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Is there any functional difference in Python between a "try" statement and an "if" statement?

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closed as not a real question by Martijn Pieters, freakish, Enrico Pallazzo, Wooble, talonmies Jul 2 '12 at 17:44

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10  
There is a huge difference between them. –  Martijn Pieters Jul 2 '12 at 14:26

4 Answers 4

up vote 5 down vote accepted

I believe you're asking about the paradigm "Easier to ask for forgiveness than for permission" which is sometimes quoted as a Python guideline.

In this context try / except corresponds to trying and asking for forgiveness, while if corresponds to asking for permission then trying.

Have a look: http://docs.python.org/glossary.html#term-eafp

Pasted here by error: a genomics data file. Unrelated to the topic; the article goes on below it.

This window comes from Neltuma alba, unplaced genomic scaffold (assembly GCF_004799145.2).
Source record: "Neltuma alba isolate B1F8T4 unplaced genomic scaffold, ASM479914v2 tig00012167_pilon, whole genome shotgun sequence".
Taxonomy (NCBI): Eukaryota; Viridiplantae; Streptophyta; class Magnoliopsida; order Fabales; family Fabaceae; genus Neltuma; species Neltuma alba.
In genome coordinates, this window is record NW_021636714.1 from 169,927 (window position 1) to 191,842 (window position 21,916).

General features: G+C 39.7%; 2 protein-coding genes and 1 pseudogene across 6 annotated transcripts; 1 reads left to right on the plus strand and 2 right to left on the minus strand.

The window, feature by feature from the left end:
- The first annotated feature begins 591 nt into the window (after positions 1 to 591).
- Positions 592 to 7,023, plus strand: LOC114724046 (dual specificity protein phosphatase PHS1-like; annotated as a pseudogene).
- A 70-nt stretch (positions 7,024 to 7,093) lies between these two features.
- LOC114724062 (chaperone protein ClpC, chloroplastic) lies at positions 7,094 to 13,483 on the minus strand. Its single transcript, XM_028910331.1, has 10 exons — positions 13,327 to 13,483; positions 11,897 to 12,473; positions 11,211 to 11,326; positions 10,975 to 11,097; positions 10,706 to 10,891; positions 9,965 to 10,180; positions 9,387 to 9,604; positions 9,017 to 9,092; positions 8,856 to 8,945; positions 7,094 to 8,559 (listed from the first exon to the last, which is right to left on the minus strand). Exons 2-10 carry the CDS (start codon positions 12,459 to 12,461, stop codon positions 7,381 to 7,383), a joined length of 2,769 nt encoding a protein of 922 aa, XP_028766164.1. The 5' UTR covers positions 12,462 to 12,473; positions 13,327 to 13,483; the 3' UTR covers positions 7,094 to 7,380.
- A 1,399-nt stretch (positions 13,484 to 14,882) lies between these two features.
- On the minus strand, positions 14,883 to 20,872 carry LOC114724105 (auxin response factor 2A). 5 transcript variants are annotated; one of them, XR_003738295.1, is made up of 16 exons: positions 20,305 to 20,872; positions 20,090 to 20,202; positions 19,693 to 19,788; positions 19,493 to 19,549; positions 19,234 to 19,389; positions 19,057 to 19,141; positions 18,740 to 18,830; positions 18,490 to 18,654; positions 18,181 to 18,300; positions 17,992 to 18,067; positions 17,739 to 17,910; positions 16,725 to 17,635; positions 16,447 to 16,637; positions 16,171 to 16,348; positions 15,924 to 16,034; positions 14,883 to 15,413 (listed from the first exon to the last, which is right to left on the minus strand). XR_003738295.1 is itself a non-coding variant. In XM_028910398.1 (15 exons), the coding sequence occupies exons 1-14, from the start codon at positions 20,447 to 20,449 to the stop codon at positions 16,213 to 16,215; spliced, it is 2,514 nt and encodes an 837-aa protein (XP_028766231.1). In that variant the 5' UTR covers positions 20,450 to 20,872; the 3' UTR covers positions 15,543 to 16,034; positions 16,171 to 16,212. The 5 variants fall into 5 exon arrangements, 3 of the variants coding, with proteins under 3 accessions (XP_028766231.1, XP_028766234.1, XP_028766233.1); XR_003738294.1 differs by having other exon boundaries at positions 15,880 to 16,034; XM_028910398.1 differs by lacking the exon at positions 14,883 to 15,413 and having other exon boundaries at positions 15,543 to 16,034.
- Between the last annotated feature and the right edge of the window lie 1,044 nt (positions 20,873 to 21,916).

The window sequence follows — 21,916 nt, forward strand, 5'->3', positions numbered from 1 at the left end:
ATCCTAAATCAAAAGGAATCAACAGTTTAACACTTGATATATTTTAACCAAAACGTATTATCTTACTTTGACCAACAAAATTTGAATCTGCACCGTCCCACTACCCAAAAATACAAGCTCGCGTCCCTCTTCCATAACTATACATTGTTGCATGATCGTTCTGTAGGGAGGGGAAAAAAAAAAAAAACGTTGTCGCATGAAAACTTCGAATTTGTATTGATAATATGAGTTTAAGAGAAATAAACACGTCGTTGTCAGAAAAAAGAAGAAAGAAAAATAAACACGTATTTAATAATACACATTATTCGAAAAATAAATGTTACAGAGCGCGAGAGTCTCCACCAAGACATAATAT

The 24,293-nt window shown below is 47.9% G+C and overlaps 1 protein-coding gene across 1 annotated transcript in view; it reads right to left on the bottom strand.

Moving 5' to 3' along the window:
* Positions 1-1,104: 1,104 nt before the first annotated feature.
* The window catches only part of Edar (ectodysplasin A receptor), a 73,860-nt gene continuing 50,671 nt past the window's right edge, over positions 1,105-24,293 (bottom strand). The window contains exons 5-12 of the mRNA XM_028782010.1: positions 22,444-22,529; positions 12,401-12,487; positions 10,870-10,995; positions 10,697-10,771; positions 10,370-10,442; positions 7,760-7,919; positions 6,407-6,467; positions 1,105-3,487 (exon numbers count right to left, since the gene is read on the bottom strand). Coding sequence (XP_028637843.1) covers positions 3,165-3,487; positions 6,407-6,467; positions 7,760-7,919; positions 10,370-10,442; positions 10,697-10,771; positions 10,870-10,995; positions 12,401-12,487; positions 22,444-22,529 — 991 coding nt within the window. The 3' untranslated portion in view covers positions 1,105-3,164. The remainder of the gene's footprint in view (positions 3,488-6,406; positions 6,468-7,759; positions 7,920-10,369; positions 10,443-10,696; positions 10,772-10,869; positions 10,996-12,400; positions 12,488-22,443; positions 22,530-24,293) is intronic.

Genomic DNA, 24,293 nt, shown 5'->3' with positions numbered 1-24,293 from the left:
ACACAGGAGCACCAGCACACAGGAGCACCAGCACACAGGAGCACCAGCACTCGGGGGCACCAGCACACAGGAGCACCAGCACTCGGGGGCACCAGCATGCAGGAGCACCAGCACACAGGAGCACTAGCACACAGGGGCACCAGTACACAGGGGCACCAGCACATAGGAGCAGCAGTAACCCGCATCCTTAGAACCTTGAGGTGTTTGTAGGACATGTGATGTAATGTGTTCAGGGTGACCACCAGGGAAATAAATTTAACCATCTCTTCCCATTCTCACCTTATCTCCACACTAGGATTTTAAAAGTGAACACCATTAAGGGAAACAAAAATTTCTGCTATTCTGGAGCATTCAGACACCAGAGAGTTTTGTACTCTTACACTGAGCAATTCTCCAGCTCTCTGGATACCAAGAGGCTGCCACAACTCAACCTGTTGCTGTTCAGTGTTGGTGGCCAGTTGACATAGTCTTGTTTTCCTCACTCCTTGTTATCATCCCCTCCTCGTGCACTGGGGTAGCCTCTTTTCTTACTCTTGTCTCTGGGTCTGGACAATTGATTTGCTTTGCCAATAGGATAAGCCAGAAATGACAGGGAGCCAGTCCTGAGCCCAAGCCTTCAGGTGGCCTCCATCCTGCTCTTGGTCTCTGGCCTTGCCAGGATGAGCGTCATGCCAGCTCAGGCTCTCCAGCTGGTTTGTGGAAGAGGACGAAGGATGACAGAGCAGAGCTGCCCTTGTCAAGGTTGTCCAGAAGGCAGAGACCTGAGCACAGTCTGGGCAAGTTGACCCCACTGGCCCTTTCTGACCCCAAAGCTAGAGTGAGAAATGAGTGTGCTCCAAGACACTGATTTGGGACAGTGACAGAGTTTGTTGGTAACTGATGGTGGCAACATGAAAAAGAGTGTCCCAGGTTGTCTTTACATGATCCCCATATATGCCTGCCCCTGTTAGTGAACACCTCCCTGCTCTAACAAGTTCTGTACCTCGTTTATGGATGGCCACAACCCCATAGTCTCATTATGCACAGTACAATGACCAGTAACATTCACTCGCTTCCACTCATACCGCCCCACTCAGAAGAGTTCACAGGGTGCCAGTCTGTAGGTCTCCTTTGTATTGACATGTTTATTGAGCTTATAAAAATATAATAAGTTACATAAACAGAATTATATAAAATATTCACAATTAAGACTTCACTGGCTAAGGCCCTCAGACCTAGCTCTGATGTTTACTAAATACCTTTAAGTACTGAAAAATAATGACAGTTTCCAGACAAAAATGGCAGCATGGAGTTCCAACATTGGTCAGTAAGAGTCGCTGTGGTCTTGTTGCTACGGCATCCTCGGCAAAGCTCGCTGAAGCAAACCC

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Yws I was, sorry I didn't make that more explicit in my initial question. –  phileas fogg Jul 2 '12 at 21:49

if statement is for control the flow of the code like this

a=1

if a ==0 :
    print "zero"
if a==1 :
    print "one"

but, try statement is for control some errors could be. Like you want to open a file and this file dont exist, then you write.

try:
    open ('file.txt','r')
except:
    print "this file dont exists"

With this code the program dont crasses

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One branches based on error state, the other branches based on truth value comparison. Sure, you could use try-except blocks in place of if-else blocks if you really wanted to by having an error raised when a condition is False as the first portion of the try block, but that would be silly.

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How would you check if condition is False to raise the error? ;) –  mgilson Jul 2 '12 at 14:30
    
try: assert statement; "true" code; except AssertionError: "false" code; –  Noctis Skytower Jul 2 '12 at 15:16

Looking at the documention, try is for exception, if is for conditional branches.

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